Designer shadows the “next big thing”

Early models were operational for only a week or so before fading. Now, with improved technology, they last almost indefinitely.

Most people order their individualized creations in shadow salons. Artists design and implant a chip that emits a small electrical charge. This upsets the electrical force field around you in a way that distorts and redirects photons, creating specially designed shadows. But be sure of your choice, as surgery is needed to restore your original shadow.

A prominent mathematician wanted a shadow in the shape of the number 7.

These two short guys wanted verrry tall shadows.




Many photographers opt for no ground image at all, to avoid having their shadow ruin shots they take when the sun is behind them.

Other popular choices:

A chess board of black (shadow) and white (no shadow) squares.

Corporate logos, just like those that many people wear on their clothing. Some companies are requiring their employees to have such shadows installed.

A giraffe silhouette.

Rocco wanted a blockhead design – yes, a square head.

Skinny guys beef up their profile with the popular “linebacker” look.

Some women ask for breast-enhanced shadows

Many sports fans pick shapes that emulate their team’s mascot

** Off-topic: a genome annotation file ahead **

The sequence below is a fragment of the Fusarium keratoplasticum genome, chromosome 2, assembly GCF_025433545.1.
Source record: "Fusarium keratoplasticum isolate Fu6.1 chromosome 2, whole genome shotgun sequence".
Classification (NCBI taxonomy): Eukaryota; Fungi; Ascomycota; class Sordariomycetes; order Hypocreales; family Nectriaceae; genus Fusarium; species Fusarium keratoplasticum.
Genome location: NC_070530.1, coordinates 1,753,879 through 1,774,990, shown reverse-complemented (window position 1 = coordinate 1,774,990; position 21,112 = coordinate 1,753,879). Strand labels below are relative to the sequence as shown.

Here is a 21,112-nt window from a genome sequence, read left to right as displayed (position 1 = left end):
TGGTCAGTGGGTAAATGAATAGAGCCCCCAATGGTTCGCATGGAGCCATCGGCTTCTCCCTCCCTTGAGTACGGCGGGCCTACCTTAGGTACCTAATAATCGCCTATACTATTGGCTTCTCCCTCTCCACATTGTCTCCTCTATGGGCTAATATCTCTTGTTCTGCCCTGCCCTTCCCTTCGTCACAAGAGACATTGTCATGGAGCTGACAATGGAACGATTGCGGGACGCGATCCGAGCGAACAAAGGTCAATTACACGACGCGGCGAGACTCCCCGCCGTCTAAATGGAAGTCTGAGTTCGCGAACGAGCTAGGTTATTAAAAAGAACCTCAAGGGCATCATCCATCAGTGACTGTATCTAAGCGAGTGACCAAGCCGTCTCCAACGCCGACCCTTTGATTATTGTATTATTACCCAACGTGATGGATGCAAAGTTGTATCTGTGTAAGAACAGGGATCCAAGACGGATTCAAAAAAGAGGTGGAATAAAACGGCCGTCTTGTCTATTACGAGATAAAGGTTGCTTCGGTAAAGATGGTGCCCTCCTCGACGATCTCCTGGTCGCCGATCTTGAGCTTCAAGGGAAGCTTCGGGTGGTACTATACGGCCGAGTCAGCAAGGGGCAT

This gent opted for a more rounded look – round head, round shoulders. He likes the somewhat menacing look of the large, dark blob.



For those who can’t decide on the most suitable look for them, shadow consultants are available to help.

Nabob Clusterbuck told his consultant, “I am a small man, but I leave big-man footprints because of my high income as an investment banker.”

She suggested that he might be very happy with the tycoon pattern, described in the brochure as “a shadow that leaves large tracks.”

Even the Defense Department is interested in the new technology. The military has ordered thousands of model “Camo Three,” which comes in a mottled design and provides excellent camouflage. It was a plum contract for InvisiShadow Inc.

In spite of the huge success of the custom-shadow industry, more research is needed for it to reach its full potential. Much light remains to be shed on the visual phenomena created by the blocking of sunlight. Scientists and entrepreneurs are conducting research along several lines and may soon have new successes to report. Leaks from one laboratory hint that in the works are colored shadows, with a light-blue model likely the first to be introduced.

Pulsating designs are another possibility, to enliven that afternoon walk.

So waste no time. Get out in the sun and show people what your shadow’s made of.



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